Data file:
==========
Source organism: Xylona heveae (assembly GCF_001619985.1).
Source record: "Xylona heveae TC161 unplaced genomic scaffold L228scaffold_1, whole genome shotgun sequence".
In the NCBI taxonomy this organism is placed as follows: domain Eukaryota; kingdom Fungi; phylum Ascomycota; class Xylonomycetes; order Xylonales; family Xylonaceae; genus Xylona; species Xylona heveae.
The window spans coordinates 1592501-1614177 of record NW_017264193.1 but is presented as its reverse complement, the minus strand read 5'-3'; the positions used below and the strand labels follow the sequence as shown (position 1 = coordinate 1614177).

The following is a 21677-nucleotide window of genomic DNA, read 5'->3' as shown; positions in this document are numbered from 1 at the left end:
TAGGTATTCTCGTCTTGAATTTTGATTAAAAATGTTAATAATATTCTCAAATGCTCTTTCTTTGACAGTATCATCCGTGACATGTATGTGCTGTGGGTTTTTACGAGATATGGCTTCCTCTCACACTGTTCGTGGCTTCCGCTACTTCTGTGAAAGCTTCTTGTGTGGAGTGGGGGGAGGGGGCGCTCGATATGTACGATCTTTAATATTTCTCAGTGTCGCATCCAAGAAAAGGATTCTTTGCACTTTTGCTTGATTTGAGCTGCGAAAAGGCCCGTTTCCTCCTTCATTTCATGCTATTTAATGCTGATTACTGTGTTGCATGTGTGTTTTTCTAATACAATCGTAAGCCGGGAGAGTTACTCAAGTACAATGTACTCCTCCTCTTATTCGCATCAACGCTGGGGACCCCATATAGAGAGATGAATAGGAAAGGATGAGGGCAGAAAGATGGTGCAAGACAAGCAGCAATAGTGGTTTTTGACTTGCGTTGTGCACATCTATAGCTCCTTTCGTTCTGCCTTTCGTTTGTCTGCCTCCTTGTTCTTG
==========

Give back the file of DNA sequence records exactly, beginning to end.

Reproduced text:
Source organism: Xylona heveae (assembly GCF_001619985.1).
Source record: "Xylona heveae TC161 unplaced genomic scaffold L228scaffold_1, whole genome shotgun sequence".
In the NCBI taxonomy this organism is placed as follows: domain Eukaryota; kingdom Fungi; phylum Ascomycota; class Xylonomycetes; order Xylonales; family Xylonaceae; genus Xylona; species Xylona heveae.
The window spans coordinates 1592501-1614177 of record NW_017264193.1 but is presented as its reverse complement, the minus strand read 5'-3'; the positions used below and the strand labels follow the sequence as shown (position 1 = coordinate 1614177).

The following is a 21677-nucleotide window of genomic DNA, read 5'->3' as shown; positions in this document are numbered from 1 at the left end:
TAGGTATTCTCGTCTTGAATTTTGATTAAAAATGTTAATAATATTCTCAAATGCTCTTTCTTTGACAGTATCATCCGTGACATGTATGTGCTGTGGGTTTTTACGAGATATGGCTTCCTCTCACACTGTTCGTGGCTTCCGCTACTTCTGTGAAAGCTTCTTGTGTGGAGTGGGGGGAGGGGGCGCTCGATATGTACGATCTTTAATATTTCTCAGTGTCGCATCCAAGAAAAGGATTCTTTGCACTTTTGCTTGATTTGAGCTGCGAAAAGGCCCGTTTCCTCCTTCATTTCATGCTATTTAATGCTGATTACTGTGTTGCATGTGTGTTTTTCTAATACAATCGTAAGCCGGGAGAGTTACTCAAGTACAATGTACTCCTCCTCTTATTCGCATCAACGCTGGGGACCCCATATAGAGAGATGAATAGGAAAGGATGAGGGCAGAAAGATGGTGCAAGACAAGCAGCAATAGTGGTTTTTGACTTGCGTTGTGCACATCTATAGCTCCTTTCGTTCTGCCTTTCGTTTGTCTGCCTCCTTGTTCTTG